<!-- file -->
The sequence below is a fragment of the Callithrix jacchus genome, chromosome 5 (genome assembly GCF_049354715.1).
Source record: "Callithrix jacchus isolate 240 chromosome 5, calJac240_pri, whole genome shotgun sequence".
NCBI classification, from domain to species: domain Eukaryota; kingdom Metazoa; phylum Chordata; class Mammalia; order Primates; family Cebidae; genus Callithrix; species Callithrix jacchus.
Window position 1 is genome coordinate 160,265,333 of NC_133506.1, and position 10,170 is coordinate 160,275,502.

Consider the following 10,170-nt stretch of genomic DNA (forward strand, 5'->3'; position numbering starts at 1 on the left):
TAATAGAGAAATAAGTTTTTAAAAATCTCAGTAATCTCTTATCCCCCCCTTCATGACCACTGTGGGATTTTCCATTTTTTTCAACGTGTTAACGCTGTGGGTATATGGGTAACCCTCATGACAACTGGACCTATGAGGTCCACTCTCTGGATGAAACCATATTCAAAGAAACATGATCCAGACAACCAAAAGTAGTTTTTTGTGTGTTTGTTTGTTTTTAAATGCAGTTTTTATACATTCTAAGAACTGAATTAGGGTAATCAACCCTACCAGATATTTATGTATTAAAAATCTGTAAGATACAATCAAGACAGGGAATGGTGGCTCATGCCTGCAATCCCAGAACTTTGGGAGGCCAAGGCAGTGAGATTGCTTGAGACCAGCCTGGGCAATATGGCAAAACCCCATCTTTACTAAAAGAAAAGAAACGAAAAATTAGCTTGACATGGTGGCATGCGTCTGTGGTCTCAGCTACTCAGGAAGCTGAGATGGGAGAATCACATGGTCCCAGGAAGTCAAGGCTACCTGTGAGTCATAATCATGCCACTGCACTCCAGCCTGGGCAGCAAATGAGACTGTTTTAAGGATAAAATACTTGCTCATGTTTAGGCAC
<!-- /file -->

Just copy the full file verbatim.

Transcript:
The sequence below is a fragment of the Callithrix jacchus genome, chromosome 5 (genome assembly GCF_049354715.1).
Source record: "Callithrix jacchus isolate 240 chromosome 5, calJac240_pri, whole genome shotgun sequence".
NCBI classification, from domain to species: domain Eukaryota; kingdom Metazoa; phylum Chordata; class Mammalia; order Primates; family Cebidae; genus Callithrix; species Callithrix jacchus.
Window position 1 is genome coordinate 160,265,333 of NC_133506.1, and position 10,170 is coordinate 160,275,502.

Consider the following 10,170-nt stretch of genomic DNA (forward strand, 5'->3'; position numbering starts at 1 on the left):
TAATAGAGAAATAAGTTTTTAAAAATCTCAGTAATCTCTTATCCCCCCCTTCATGACCACTGTGGGATTTTCCATTTTTTTCAACGTGTTAACGCTGTGGGTATATGGGTAACCCTCATGACAACTGGACCTATGAGGTCCACTCTCTGGATGAAACCATATTCAAAGAAACATGATCCAGACAACCAAAAGTAGTTTTTTGTGTGTTTGTTTGTTTTTAAATGCAGTTTTTATACATTCTAAGAACTGAATTAGGGTAATCAACCCTACCAGATATTTATGTATTAAAAATCTGTAAGATACAATCAAGACAGGGAATGGTGGCTCATGCCTGCAATCCCAGAACTTTGGGAGGCCAAGGCAGTGAGATTGCTTGAGACCAGCCTGGGCAATATGGCAAAACCCCATCTTTACTAAAAGAAAAGAAACGAAAAATTAGCTTGACATGGTGGCATGCGTCTGTGGTCTCAGCTACTCAGGAAGCTGAGATGGGAGAATCACATGGTCCCAGGAAGTCAAGGCTACCTGTGAGTCATAATCATGCCACTGCACTCCAGCCTGGGCAGCAAATGAGACTGTTTTAAGGATAAAATACTTGCTCATGTTTAGGCAC